The International Labor Organization (ILO) recently released a report which highlights global trends of employment. The report noted that the sub-Saharan African region which is characterized by high informal employment would experience a 3.1 percent employment growth in 20205. However, this growth will be counteracted by the displacement of workers as a result of the COVID-19 pandemic. In March, the ILO noted that 38 percent of the global workforce would be displaced6 as a result of the pandemic. The high informal nature of the workforce in Nigeria, as well as limited social protection, stands to increase population vulnerability. Within Nigeria, the unemployment rate which stood at 23.1 percent in Q32018 has been steadily rising from Q12016 (10.4 percent)7. The current economic lockdown in addition to volatile global commodities markets further stands to drive the unemployment rate upward. One way to mitigate the impact is through a committed national economic diversification drive. Also, social investment and intervention programs should be strengthened and institutionalized to ameliorate the effect of poverty and unemployment on citizens.
April 29, 2020
Nigeria Economic Update (Issue 15)
This brief examines two measles immunization programs for children of age 9-23 months in an effort to boost measles immunization coverage in Borno State: free immunization against measles with media awareness campaign and free immunization against measles with house to house campaign.
OPEC weekly basket price increased marginally from $45.09 on June 17, 2016 to $45.95 on June 24, 2016, while Nigerias bonny light increased from $47.61 to $48.90 (with a peak of $49.2 on June 23, 2016)within the same period. The rise in oil price, amidst downward pressures, was likely driven by expectations that the UK would remain in the EU. However, price fell (to $47.61) on June 24, 2016 following the outcome of the UK referendum (on June 23, 2016) to leave the EU. This was driven by concerns over a possible contagion effect of further disintegration on the EU (a major oil consumer) which could drive down oil demand in the longer term. In the medium term, oil prices could face further pressure as a result of rising crude oil output and attenuating production disruptions in Canada and Nigeria. Although, the recent rise in oil prices seem transient, Nigeria can benefit from the marginal rise if disruptions in oil production is quickly resolved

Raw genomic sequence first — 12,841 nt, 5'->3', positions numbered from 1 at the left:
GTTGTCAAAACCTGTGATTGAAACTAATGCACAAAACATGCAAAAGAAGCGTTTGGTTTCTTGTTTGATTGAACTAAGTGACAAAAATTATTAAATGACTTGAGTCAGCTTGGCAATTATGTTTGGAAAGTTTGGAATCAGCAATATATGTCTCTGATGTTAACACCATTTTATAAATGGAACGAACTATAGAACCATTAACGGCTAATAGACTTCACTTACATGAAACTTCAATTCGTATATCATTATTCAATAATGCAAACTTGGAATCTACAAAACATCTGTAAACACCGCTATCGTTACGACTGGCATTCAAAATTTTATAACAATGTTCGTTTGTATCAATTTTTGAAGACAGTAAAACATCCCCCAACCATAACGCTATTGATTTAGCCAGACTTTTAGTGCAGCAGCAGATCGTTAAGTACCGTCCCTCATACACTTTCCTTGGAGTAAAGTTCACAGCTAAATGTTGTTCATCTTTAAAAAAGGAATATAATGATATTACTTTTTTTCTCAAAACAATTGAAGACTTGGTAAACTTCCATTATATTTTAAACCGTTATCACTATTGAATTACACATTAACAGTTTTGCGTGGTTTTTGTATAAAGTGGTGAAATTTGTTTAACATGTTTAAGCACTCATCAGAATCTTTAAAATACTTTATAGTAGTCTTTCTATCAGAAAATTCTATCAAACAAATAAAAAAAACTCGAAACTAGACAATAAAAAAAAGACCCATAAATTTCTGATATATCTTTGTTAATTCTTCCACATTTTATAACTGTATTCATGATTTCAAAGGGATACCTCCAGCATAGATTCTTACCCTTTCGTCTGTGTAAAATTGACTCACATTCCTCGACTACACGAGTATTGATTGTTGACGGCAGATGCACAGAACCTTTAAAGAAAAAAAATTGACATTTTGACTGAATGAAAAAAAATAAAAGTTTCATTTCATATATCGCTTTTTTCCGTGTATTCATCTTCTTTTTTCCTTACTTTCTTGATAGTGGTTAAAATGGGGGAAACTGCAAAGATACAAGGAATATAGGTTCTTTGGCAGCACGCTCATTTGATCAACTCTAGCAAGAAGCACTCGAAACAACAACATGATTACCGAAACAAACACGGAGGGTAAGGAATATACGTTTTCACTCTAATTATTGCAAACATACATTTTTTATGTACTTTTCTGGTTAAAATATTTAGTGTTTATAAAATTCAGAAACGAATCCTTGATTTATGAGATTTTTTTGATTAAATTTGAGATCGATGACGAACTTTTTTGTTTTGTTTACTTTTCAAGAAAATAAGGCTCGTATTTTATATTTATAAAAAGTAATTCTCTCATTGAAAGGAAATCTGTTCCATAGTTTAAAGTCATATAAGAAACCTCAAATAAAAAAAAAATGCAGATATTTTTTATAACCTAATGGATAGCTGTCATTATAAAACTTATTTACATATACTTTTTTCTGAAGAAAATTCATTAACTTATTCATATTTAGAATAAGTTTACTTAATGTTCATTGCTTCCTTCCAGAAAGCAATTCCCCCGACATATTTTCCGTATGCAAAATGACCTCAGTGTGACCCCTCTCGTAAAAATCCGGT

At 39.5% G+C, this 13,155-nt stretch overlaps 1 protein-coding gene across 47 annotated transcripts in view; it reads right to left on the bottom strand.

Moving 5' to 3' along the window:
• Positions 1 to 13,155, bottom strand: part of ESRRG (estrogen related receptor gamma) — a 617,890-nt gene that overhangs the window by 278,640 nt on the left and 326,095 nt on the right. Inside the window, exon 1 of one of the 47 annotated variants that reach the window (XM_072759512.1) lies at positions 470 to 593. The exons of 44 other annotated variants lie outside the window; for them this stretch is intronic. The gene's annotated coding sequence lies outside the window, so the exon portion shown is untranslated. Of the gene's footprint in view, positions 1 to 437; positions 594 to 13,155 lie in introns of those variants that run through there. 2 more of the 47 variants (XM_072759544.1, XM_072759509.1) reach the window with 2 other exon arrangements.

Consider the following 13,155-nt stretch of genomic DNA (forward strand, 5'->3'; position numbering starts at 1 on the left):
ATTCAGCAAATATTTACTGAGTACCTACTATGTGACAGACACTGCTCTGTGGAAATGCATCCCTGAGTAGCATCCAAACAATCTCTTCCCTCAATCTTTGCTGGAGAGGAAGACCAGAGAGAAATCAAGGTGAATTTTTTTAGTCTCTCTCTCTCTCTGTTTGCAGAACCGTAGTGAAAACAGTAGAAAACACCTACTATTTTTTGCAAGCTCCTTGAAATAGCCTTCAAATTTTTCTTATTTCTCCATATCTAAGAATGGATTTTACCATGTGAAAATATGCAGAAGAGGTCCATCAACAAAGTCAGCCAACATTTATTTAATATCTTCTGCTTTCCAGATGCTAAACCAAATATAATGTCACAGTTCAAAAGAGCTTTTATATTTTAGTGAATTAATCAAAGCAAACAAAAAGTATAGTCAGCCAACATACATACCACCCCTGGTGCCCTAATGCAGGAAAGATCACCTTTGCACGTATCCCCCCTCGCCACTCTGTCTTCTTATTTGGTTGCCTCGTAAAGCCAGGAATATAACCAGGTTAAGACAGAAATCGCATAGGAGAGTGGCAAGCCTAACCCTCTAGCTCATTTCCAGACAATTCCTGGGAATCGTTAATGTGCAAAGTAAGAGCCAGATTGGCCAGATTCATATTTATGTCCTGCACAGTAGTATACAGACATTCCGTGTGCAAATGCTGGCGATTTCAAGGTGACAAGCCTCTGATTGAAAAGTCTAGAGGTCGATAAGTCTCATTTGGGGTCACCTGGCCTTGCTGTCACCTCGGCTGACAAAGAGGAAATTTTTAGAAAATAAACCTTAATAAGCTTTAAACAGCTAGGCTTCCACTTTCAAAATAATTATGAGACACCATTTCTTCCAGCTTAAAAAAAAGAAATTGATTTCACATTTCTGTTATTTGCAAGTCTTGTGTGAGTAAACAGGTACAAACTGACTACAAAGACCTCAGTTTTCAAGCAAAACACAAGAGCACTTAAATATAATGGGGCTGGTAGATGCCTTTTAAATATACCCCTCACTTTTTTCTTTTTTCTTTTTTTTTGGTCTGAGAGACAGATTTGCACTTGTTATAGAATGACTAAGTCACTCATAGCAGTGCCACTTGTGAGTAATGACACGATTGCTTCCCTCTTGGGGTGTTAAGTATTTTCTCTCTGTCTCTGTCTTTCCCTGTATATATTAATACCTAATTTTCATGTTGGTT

This brief aims to deepen stakeholders understanding of the sources of funding and how money is allocated to and spent in the social sectors of health and education, which are critical for pro-poor growth and poverty alleviation.
Recent Data on Nigerias Real GDP growth rate (Year-on-Year) declined by 2.47 percentage points, from 2.11 per cent in 2015Q4 to -0.36 percent in 2016Q11. This is the lowest GDP growth rate since 2004Q2 (-0.81 percent). The Oil sector continued to contract, as -1.89 percent growth was recorded in 2016Q1. The negative growth witnessed in the oil sector was likely driven by the fall in global oil prices by $9.732 and decline in domestic crude oil production, relative to preceding quarter. Similarly, the Non-oil sector witnessed a negative growth as it declined by 3.32 percentage points from 3.14 percent in 2015 Q4 to -0.18 percent in 2016Q1. The underperformance in the non-oil sector was driven by significant contractions in financial (by 17.69 percent), manufacturing (by 8.77 percent), and real estate (by 5.48 percent) sub-sectors. Given that the present economic fundamentals point to a likely recession in 2016Q2, the government can stir economic activities by speeding up the budget implementation process to spur growth in the non-oil sector and the economy at large. More so, the domestic production shock in the oil sector needs to be addressed to effectively leverage on the present marginal rise in crude oil prices.